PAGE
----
Westminster dog show 2011: What the heck is a Scottish Deerhound?

A Scottish Deerhound named Hickory won Best in Show at the Westminster dog show 2011 Tuesday. What exactly is a Scottish Deerhound anyway?

Frank Franklin II/AP
Best in Show winner Hickory, a Scottish Deerhound, wins the 135th Westminster Kennel Club Dog Show at Madison Square Garden in New York on Feb. 15.

Last year the winner was a Scottish terrier named Sadie. Everybody knows what a Scottie looks like. F.D.R. had a famous one named Fala, and Barney Bush cut a fine figure as Dubya’s First Dog.

But a Scottish Deerhound? Not so much.

Enter the game-changer: Hickory, a Scottish Deerhound, officially known as GCH Foxcliffe Hickory Wind, won Best in Show at the Westminster Dog Show. With her lean frame and mottled, shaggy brown coat, Hickory looks a bit like an Irish Wolfhound, to which the Deerhound is related. She was a commanding presence in the ring, ably handled by Angela Lloyd.

An ancient breed, the Scottish Deerhound has been owned by such luminaries as Sir Walter Scott. Inspired by his dog Maida, he called the Deerhound “the most perfect creature of heaven.” Until the 1800s, no one ranking lower than an earl could own the breed. Then breeders revived the almost-extinct Deerhound.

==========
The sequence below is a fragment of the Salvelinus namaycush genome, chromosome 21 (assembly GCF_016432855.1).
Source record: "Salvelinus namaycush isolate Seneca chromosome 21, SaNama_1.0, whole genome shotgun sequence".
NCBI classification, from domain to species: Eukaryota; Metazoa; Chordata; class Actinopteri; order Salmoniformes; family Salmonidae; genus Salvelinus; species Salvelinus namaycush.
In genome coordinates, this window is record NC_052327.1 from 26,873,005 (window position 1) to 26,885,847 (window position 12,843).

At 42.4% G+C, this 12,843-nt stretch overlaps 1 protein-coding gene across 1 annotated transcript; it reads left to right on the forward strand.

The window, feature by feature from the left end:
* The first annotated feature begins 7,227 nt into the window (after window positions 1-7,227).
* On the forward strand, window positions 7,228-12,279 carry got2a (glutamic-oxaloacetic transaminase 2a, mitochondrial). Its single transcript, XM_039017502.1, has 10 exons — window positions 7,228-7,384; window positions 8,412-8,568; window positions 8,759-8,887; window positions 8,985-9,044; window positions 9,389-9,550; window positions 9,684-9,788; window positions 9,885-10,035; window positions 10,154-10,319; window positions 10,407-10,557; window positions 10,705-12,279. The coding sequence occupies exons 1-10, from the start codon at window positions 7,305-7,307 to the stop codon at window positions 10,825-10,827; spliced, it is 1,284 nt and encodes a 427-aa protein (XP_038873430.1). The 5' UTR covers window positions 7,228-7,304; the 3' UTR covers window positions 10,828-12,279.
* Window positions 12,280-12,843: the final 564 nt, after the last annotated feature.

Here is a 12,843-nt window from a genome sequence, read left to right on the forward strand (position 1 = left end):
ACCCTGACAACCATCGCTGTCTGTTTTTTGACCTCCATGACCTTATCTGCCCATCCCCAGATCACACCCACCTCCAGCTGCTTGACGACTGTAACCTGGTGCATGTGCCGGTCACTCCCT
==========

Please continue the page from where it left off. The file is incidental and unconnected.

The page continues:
According to The Scottish Deerhound Club of America, “In character the Deerhound is quiet and dignified, keen and alert, and although not aggressive, has great persistence and indomitable courage when necessary.”

Perhaps the Scottish Deerhound now will make an ascent from 141st on the American Kennel Club’s list of the most popular breeds (the top spot for 2010 is owned by the Labrador Retriever, and has been for years). Or maybe not. Unlike labs, they don’t fetch. And they aren't good guard dogs.

What they can do is hunt. The breed standard requires that the dog’s neck must be strong enough to hold a 250-pound stag. In the US, it is illegal to hunt antlered game with dogs, but Deerhounds have been used to hunt coyote, wolves, and rabbits.

Hickory’s next move will be to retire and live out her days on a farm in Virginia, giving chase to deer and rabbits, as is her wont. No word on whether she will be bringing down any 250-pound stags.

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